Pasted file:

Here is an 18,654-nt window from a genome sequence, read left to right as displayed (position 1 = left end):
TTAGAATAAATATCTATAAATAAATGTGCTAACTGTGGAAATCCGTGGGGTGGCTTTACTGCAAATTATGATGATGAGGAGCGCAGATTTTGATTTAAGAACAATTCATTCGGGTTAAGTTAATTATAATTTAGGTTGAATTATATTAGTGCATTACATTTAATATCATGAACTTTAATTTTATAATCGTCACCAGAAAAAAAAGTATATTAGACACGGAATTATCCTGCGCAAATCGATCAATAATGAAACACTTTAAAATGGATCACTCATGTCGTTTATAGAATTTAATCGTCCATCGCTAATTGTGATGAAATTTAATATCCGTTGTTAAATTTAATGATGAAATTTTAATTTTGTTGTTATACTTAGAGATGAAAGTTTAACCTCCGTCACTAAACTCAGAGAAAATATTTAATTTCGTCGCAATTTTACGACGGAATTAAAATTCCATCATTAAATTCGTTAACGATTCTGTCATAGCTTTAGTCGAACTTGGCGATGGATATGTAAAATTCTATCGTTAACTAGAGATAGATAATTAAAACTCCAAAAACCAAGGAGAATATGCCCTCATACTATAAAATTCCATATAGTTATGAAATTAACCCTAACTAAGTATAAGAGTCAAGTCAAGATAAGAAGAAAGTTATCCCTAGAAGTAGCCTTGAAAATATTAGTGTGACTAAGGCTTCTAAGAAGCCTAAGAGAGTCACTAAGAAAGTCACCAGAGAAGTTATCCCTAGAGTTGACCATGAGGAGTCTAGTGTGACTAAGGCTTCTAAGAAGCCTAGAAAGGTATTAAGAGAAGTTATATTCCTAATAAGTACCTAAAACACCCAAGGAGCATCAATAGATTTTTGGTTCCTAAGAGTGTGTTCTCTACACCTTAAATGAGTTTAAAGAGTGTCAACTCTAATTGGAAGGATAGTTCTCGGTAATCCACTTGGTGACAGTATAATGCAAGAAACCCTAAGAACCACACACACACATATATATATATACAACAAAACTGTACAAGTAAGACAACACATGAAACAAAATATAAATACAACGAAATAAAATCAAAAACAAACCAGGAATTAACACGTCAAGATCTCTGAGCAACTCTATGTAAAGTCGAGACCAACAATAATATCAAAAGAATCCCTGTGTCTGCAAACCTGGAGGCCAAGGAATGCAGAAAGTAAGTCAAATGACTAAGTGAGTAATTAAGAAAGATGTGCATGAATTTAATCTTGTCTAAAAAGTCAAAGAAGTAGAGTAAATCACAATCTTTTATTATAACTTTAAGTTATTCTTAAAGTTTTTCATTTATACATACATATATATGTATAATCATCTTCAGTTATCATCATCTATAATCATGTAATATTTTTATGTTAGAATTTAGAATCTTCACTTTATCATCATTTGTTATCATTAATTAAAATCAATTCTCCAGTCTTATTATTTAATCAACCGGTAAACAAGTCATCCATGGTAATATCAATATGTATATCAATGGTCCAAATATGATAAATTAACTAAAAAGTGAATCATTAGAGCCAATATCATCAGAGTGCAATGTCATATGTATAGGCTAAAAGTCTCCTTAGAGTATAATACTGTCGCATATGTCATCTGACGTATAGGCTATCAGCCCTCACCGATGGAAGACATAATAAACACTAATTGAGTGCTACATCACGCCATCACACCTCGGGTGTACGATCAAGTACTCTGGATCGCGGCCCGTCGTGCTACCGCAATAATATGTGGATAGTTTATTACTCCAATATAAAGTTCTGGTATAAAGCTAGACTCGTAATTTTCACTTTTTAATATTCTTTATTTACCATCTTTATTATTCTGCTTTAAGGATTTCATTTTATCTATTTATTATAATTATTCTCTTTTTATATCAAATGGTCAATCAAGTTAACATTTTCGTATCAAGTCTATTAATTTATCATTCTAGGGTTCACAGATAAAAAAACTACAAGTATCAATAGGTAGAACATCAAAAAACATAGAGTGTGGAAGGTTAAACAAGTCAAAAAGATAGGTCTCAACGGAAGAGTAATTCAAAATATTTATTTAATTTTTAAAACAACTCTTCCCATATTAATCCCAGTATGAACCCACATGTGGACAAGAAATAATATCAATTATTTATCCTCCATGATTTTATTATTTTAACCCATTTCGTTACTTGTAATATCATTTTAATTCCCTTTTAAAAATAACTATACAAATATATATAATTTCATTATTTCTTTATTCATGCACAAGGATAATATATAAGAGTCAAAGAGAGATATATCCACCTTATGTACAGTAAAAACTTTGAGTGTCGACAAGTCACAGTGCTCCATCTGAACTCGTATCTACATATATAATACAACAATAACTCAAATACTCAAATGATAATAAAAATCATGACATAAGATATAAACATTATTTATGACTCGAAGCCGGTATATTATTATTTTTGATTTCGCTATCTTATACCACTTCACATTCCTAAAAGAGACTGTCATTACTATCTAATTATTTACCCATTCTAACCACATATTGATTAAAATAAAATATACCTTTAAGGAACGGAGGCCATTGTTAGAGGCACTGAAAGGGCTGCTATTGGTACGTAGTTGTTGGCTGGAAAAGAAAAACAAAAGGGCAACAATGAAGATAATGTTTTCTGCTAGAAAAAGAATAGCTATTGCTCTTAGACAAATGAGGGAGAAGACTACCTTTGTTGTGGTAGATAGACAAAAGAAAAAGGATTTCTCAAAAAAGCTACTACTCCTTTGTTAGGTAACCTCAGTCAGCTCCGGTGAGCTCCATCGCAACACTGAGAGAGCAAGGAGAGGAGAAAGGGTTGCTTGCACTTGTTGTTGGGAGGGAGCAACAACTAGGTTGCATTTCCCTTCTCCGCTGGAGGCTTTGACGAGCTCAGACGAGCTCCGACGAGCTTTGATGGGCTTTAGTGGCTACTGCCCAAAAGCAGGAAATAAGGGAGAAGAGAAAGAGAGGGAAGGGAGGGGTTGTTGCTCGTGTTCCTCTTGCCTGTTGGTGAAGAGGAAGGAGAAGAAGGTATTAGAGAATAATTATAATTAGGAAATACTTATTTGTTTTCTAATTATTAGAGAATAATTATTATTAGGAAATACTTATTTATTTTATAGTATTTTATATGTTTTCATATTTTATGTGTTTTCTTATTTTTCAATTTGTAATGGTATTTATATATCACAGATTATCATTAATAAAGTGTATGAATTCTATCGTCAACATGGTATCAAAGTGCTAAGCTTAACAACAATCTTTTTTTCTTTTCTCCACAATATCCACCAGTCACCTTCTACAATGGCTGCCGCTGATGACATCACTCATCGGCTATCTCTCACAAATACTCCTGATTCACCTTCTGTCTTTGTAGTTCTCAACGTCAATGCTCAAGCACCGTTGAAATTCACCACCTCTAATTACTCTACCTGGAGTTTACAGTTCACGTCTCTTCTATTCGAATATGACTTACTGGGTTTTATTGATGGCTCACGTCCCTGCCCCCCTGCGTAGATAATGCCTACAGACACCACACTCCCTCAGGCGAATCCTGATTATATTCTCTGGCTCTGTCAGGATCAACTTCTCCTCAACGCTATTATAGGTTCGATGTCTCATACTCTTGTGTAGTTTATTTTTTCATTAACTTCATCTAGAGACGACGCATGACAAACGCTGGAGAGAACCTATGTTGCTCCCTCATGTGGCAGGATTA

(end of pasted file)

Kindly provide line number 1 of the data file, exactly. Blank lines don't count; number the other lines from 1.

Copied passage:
Here is an 18,654-nt window from a genome sequence, read left to right as displayed (position 1 = left end):